Nothing funny, scary, curious or even remotely interesting seems to have happened in Kings Lynn.
So, eermm, thats all I have to say about the 3rd biggest town in Norfolk.
But tomorrows location is Hunstanton and I have loads to say about that...!
Monday, 5 April 2010
Skeg, Skeggy, Costa del Skeg or Skegvegas... whatever you call it, you spot Skegness from about 96 miles away across the flat Lincolnshire landscape due to the enormous rollercoasters and big wheels on the shimmering horizon.
Skegness was primarily a fishing village until the arrival of the railway in 1875. In 1908, Great Northern Railways commissioned a poster to advertise the resort, the 'Skegness is so Bracing' poster featuring The Jolly Fisherman helped to put Skegness on the map and is now world famous.
The poster, from an oil painting by John Hassall, was purchased by the railway company for just 12 guineas.
John Hassall died penniless.
The first Butlins holiday resort was opened in Skegness in 1936 and is still one of the areas biggest draws, together with the main strip along the beach where a kaleidoscope of neon, advertising, arcades, slot machines, fairground rides, crazy golf, fish n chip shops and dodgy looking bars service the hundreds of thousands of pleasure seekers.
In 2005, Skegness was voted the best retirement town in the UK. It has also been described by Lonely Planet's Great Britain guide as "everything you could want" in a seaside resort.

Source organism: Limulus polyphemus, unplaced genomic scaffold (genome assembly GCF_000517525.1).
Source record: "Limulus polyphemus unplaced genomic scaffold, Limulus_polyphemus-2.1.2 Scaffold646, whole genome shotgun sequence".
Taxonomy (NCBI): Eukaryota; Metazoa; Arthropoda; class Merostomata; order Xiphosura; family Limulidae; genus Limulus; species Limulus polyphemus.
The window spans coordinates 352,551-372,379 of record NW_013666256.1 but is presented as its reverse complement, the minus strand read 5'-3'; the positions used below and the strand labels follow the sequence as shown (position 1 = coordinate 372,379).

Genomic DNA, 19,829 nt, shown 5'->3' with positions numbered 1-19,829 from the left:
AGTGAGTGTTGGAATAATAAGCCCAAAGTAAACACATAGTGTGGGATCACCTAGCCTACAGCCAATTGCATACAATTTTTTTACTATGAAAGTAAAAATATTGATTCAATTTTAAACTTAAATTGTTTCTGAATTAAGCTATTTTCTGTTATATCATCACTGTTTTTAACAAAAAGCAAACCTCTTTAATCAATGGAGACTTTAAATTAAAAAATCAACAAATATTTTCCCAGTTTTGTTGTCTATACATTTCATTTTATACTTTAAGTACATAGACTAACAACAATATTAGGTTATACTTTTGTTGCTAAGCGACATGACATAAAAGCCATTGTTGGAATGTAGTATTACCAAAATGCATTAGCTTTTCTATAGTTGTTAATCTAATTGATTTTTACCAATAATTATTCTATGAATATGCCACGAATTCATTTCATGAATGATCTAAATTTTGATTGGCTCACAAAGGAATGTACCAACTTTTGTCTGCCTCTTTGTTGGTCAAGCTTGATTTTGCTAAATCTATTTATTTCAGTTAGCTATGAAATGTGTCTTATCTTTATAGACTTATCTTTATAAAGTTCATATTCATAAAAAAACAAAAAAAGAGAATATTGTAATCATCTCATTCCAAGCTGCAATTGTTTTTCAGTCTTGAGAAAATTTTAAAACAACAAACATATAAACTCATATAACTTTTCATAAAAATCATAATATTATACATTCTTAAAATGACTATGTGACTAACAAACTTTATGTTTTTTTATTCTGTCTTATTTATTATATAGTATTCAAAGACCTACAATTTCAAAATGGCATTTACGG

However in 2008 the Mayor of London, Boris Johnson, declared "Stuff Skegness, my trunks and I are off to the sun", bless him.
Saturday, 3 April 2010
While known as a seaside resort, Cleethorpes actually sits on the Humber estuary.
The 'sea' (shipping filled estuary water) at Cleethorpes is actually the mouth of the Humber. This means that bathers are separated from the 'sea' by several hundred yards of 'sand' (mud) at low tide.
The sea front provides beautiful views of the shipping traffic entering and leaving the Humber for the ports of Grimsby and Hull.
Having said all that, Cleethorpes looks great to me – enormous beach – absolutely huge.
Typical fish n chips, rock, arcade place with a small but perfectly formed pier and a squeaky clean beach. Immaculate fresh North sea air, well Humber estuary air and joggers.
All the good bits suddenly take a back seat though when an automatic announcement comes from the car park ticket machine “this is a warning, thieves operate in this area, do not leave valuables on display in your car”
The local council empolys great grass cutters – very neat indeed...
Friday, 2 April 2010
The name Grimsby supposedly originated from the Grim's by, or "Grim's Village".